A:

When the underlying stock of your option splits or even begins issuing a stock dividend, the contract undergoes an adjustment that is often referred to as "being made whole," which means the option contact is modified accordingly so that you are neither negatively nor positively affected by the corporate action. While a stock split will adjust the price of the underlying security of an option, the option is adjusted so that any changes in price due to the split do not affect the value of the option. Keep in mind that if your option is purchased post-split (i.e. after the split is announced) then your option will not be adjusted as it will have been created according to the new split price of the underlying security.

How do you calculate what the new option will be worth? Well, you typically don't need to worry about such things because the Options Clearing Corporation will automatically do it for you (for the sake of orderly and smooth markets). But if you are wondering how it's done, the calculation is relatively straightforward. Each option contract is typically in control of 100 shares of an underlying security at a predetermined strike price. To find the new coverage of the option, take the split ratio and multiply by the old coverage (normally 100 shares). To find the new strike price, take the old strike price and divide by the split ratio. Say, for example, you own a call for 100 shares of XYZ with a strike price of $75. Now, if XYZ had a stock split of 2 for 1, then the option would now be for 200 shares with a strike price of $37.50. If, on the other hand, the stock split was 3 for 2, then the option would be for 150 shares with a strike price of $50.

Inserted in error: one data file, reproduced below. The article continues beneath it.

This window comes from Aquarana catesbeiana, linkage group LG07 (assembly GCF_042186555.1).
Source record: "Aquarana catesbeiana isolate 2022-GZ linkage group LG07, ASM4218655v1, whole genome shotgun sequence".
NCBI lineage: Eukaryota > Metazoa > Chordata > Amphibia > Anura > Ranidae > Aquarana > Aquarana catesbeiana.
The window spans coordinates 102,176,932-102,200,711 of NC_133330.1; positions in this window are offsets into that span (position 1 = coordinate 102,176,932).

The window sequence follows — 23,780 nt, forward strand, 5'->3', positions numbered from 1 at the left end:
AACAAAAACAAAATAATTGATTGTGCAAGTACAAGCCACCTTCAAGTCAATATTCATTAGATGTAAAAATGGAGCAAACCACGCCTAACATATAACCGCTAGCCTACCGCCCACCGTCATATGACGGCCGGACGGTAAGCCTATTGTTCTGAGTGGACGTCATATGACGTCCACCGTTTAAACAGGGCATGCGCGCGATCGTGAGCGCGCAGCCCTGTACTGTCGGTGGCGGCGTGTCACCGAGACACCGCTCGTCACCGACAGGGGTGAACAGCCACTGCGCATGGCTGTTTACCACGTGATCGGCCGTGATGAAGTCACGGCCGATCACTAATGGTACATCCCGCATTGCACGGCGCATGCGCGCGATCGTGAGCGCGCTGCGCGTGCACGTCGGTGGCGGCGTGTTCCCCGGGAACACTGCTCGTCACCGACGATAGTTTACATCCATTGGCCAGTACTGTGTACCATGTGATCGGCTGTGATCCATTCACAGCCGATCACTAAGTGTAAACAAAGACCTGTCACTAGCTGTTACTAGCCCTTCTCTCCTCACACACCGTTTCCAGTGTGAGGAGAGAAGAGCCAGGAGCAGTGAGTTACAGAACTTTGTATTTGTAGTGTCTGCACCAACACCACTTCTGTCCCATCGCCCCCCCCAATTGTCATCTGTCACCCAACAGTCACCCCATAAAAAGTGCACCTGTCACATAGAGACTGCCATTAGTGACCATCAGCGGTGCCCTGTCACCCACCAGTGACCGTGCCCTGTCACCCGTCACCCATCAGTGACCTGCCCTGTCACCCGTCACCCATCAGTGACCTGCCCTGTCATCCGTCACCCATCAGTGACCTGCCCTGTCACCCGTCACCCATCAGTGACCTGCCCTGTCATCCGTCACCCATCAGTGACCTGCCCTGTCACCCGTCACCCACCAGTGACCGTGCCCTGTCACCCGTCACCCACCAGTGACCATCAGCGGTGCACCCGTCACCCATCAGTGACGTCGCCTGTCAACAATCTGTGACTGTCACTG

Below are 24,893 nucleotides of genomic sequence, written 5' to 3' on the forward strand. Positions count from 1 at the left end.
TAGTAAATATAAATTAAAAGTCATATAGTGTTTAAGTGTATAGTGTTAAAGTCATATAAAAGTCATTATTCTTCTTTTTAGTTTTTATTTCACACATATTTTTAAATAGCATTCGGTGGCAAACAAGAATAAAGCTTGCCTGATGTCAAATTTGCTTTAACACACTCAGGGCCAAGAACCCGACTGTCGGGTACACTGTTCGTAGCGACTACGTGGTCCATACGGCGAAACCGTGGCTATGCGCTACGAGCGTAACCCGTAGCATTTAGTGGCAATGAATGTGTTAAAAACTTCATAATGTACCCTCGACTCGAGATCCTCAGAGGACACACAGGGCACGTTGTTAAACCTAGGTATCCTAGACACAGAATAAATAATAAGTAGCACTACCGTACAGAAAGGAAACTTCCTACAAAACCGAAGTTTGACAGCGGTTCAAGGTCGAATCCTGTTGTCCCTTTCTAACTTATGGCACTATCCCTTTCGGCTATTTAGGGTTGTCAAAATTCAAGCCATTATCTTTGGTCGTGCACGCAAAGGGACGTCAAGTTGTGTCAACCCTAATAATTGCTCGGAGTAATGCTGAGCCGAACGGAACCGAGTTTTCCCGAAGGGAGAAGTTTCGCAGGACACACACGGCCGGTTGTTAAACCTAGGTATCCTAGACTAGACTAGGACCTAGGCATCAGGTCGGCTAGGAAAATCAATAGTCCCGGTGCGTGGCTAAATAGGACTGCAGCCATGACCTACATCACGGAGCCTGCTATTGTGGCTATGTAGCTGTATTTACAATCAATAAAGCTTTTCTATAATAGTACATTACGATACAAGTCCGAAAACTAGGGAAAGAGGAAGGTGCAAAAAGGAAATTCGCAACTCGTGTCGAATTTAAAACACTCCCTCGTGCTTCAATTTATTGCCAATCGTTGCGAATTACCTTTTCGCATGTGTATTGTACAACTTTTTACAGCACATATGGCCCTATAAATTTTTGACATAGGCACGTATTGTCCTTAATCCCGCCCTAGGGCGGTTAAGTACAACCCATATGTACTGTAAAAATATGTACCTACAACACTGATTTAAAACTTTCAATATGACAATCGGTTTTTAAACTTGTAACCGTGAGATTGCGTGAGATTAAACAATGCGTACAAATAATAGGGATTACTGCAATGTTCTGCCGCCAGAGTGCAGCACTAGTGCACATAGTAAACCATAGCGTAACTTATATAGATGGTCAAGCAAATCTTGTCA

RELATED FAQS

  1. What risks should I consider taking a short put position?

    Learn what risks to consider before taking a short put position. Shorting puts is a great strategy to earn income in certain ...
  2. What happens if a software glitch fails to execute the strike price I set?

    Find out why trading software can be a double-edged sword, and learn what to do if your trade isn't executed because of a ...
  3. In what market situations might a short put be a profitable trade?

    Discover in what market situations a short put trade might be profitable. Selling puts is a good strategy when a trader is ...
  4. What is the relationship between implied volatility and the volatility skew?

    Learn what the relationship is between implied volatility and the volatility skew, and see how implied volatility impacts ...
RELATED TERMS
  1. Strike Width

    The difference between the strike price of an option and the ...
  2. Inverse Transaction

    A transaction that can cancel out a forward contract that has ...
  3. Reference Equity

    The underlying equity that an investor is seeking price movement ...
  4. Boundary Conditions

    The maximum and minimum values used to indicate where the price ...
  5. Delta-Gamma Hedging

    An options hedging strategy that combines a delta hedge and a ...
  6. Gamma Hedging

    An options hedging strategy designed to reduce or eliminate the ...

You May Also Like

Related Articles
  1. Mutual Funds & ETFs

    4 Ways You Can Invest In Gold Without ...

  2. Active Trading Fundamentals

    How To Short Amazon Stock

  3. Forex Education

    Trading Forex Options: Process And Strategy

  4. Investing Basics

    Try Southwest Airlines Options To Avoid ...

  5. Options & Futures

    Tax Treatment For Call & Put Options

Trading Center
×

You are using adblocking software

Want access to all of Investopedia? Add us to your “whitelist”
so you'll never miss a feature!